Thus began my journey to understand why. Searching for the roots of second-wave feminism, in all its multiplicity, took me back to the biggest social and political rupture of the modern period and that was WWII and Vichy.
I returned to American academia a year later and found it steeped in post-modern theory which it called “French feminism.” Historical narrative and political history wasn’t considered interesting or even an accurate depiction of what was happening with feminism in France and this was explained by France’s “difference.” It is hard to describe the extent to which I was faced with an academic brick wall when trying to explain that “French feminism” was not all about “representation,” “discourse,” and the three doyennes—Cixous, Irigaray, and Kristeva.
PS: What does it mean to study the history of French Feminism in the United States today? How can it help us rethink the present and mobilize for a more just future?
LG: France and the United States have had a romance for more than two hundred years. Yet as much as these two countries love each other, there is so much misunderstanding between them. France’s corporatism and America’s individualism; France’s Catholic culture and our Protestant one; France’s proud tradition of ideological secularism and America’s ideology of religious freedom; France’s modern institutionalization of the political left, and America’s rejection of the same — all these differences offer rich fodder for us to question our political and ideological sacred cows and how we study gender and society.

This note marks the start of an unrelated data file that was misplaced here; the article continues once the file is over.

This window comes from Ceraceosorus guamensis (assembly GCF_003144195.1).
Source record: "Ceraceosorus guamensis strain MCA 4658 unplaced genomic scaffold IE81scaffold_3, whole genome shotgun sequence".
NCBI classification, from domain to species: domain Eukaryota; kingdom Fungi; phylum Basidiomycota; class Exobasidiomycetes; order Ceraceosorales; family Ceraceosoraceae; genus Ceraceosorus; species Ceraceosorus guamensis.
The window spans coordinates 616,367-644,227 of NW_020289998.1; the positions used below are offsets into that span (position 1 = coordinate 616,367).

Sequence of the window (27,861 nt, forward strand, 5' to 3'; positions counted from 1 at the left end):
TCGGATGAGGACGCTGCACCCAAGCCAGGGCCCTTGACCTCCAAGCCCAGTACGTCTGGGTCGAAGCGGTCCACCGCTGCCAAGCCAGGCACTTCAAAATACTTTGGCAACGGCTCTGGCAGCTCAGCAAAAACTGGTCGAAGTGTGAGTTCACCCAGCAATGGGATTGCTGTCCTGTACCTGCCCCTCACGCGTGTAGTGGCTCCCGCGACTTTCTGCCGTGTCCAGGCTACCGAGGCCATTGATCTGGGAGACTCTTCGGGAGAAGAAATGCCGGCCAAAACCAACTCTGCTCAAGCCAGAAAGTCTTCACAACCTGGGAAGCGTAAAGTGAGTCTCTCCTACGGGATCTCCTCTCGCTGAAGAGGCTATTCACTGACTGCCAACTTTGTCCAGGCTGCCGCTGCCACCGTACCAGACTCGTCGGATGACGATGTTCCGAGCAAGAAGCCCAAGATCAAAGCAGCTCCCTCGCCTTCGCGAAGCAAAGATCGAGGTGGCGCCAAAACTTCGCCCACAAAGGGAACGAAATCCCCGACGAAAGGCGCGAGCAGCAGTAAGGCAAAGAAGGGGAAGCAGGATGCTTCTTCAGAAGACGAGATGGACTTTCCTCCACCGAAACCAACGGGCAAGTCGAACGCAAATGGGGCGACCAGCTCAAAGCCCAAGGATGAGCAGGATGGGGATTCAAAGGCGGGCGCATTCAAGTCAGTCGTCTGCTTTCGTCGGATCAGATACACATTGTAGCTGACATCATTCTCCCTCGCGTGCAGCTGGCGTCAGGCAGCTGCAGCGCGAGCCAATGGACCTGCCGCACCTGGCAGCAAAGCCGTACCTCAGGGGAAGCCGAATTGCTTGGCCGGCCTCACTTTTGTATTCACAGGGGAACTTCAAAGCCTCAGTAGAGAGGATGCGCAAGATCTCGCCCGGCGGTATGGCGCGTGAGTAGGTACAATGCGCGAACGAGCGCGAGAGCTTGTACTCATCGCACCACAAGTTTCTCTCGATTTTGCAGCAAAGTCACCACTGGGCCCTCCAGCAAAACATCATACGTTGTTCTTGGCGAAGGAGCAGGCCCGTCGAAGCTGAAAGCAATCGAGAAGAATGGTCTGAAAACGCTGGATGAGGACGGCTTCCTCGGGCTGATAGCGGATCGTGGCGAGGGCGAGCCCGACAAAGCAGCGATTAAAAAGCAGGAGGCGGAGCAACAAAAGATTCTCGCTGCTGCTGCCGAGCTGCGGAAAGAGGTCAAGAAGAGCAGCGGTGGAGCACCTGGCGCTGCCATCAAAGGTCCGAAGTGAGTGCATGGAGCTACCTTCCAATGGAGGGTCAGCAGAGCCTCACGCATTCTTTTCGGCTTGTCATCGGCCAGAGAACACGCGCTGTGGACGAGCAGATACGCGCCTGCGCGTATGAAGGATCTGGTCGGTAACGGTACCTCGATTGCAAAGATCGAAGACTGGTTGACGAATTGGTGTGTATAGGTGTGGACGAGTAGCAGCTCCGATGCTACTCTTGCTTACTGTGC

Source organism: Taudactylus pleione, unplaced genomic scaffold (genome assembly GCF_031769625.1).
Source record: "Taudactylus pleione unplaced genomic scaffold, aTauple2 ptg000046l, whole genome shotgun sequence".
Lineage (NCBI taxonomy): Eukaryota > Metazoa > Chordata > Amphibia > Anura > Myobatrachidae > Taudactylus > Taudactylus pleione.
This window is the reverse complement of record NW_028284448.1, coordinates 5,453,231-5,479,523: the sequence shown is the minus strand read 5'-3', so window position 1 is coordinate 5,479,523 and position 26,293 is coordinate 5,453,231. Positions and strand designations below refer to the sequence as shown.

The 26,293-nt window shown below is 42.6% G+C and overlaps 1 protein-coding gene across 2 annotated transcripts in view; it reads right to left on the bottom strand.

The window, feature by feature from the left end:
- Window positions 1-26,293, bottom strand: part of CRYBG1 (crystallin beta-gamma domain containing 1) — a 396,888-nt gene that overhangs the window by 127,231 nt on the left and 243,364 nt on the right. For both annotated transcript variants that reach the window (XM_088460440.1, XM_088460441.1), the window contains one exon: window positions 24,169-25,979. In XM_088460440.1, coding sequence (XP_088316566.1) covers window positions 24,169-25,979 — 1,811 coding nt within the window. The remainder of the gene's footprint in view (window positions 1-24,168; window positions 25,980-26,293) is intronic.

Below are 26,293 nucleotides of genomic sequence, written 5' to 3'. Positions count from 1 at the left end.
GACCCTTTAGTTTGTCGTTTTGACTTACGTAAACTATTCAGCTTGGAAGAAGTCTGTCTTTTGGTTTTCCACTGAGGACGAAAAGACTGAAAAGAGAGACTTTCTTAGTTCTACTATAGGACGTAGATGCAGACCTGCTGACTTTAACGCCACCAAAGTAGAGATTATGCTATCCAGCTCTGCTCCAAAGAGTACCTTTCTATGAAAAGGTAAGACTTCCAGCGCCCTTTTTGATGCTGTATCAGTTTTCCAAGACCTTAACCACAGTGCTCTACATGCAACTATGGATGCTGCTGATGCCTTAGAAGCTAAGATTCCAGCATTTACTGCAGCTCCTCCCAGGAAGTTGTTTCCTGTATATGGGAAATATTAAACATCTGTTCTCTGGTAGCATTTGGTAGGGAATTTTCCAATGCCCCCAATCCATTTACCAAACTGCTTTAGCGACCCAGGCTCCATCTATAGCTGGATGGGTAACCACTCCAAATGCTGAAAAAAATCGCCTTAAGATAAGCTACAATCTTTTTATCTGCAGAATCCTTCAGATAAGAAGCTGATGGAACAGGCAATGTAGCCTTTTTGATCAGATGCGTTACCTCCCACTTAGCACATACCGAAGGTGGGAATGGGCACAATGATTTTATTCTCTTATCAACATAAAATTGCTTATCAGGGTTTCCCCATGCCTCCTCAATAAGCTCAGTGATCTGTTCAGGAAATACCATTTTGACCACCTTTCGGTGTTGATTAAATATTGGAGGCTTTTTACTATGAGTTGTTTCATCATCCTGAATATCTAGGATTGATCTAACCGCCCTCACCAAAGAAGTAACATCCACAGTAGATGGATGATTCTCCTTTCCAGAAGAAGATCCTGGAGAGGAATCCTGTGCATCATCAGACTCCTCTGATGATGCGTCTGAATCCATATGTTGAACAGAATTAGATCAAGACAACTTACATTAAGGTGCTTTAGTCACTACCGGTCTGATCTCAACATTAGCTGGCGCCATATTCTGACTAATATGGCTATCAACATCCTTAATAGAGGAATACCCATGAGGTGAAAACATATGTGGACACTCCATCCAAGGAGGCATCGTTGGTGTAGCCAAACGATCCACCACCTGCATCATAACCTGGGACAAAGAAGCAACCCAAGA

More specifically, France offers us excellent lessons in political action, in civic policy, in compromise. The way in which abortion was legalized in France is particularly important for us to examine. Women took to the streets en masse, yes, but prominent celebrities, intellectuals, and doctors all put their careers on the line to announce publicly their support for (and their participation in) abortion. The arguments addressed women’s insistence on physical autonomy and a public recognition that abortion was a fact of civilization and that it would continue regardless of France’s policies — the only question was if it would be performed under sanitary medical conditions or on dining room tables with knitting needles. The abortion law was (and is) relatively conservative to the chagrin of some but it is accepted statutory law and it needed a number of (male) centrists and conservatives to vote for it regardless of their moral squeamishness.